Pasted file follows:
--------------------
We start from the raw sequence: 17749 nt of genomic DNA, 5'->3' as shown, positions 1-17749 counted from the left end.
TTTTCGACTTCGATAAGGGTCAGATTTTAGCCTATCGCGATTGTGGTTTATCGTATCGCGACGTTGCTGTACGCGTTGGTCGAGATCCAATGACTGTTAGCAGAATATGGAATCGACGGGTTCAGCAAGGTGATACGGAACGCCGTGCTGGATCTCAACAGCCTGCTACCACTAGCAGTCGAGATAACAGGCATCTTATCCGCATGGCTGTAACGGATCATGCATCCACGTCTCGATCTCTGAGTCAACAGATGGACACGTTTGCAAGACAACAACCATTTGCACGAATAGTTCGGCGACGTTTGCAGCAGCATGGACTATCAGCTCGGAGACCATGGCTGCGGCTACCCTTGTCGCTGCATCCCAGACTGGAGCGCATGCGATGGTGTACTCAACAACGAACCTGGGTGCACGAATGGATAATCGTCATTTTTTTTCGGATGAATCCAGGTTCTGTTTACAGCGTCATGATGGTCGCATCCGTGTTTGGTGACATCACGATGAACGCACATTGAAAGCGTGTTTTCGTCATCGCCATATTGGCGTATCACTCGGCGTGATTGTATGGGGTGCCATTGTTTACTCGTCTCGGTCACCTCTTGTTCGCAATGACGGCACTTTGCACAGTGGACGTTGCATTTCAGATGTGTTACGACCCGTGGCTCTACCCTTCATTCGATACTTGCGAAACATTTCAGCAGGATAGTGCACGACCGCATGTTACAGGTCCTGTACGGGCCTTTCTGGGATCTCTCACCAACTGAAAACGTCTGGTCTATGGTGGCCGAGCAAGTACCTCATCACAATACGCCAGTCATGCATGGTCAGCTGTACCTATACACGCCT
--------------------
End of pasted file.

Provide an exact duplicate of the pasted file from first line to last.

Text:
We start from the raw sequence: 17749 nt of genomic DNA, 5'->3' as shown, positions 1-17749 counted from the left end.
TTTTCGACTTCGATAAGGGTCAGATTTTAGCCTATCGCGATTGTGGTTTATCGTATCGCGACGTTGCTGTACGCGTTGGTCGAGATCCAATGACTGTTAGCAGAATATGGAATCGACGGGTTCAGCAAGGTGATACGGAACGCCGTGCTGGATCTCAACAGCCTGCTACCACTAGCAGTCGAGATAACAGGCATCTTATCCGCATGGCTGTAACGGATCATGCATCCACGTCTCGATCTCTGAGTCAACAGATGGACACGTTTGCAAGACAACAACCATTTGCACGAATAGTTCGGCGACGTTTGCAGCAGCATGGACTATCAGCTCGGAGACCATGGCTGCGGCTACCCTTGTCGCTGCATCCCAGACTGGAGCGCATGCGATGGTGTACTCAACAACGAACCTGGGTGCACGAATGGATAATCGTCATTTTTTTTCGGATGAATCCAGGTTCTGTTTACAGCGTCATGATGGTCGCATCCGTGTTTGGTGACATCACGATGAACGCACATTGAAAGCGTGTTTTCGTCATCGCCATATTGGCGTATCACTCGGCGTGATTGTATGGGGTGCCATTGTTTACTCGTCTCGGTCACCTCTTGTTCGCAATGACGGCACTTTGCACAGTGGACGTTGCATTTCAGATGTGTTACGACCCGTGGCTCTACCCTTCATTCGATACTTGCGAAACATTTCAGCAGGATAGTGCACGACCGCATGTTACAGGTCCTGTACGGGCCTTTCTGGGATCTCTCACCAACTGAAAACGTCTGGTCTATGGTGGCCGAGCAAGTACCTCATCACAATACGCCAGTCATGCATGGTCAGCTGTACCTATACACGCCT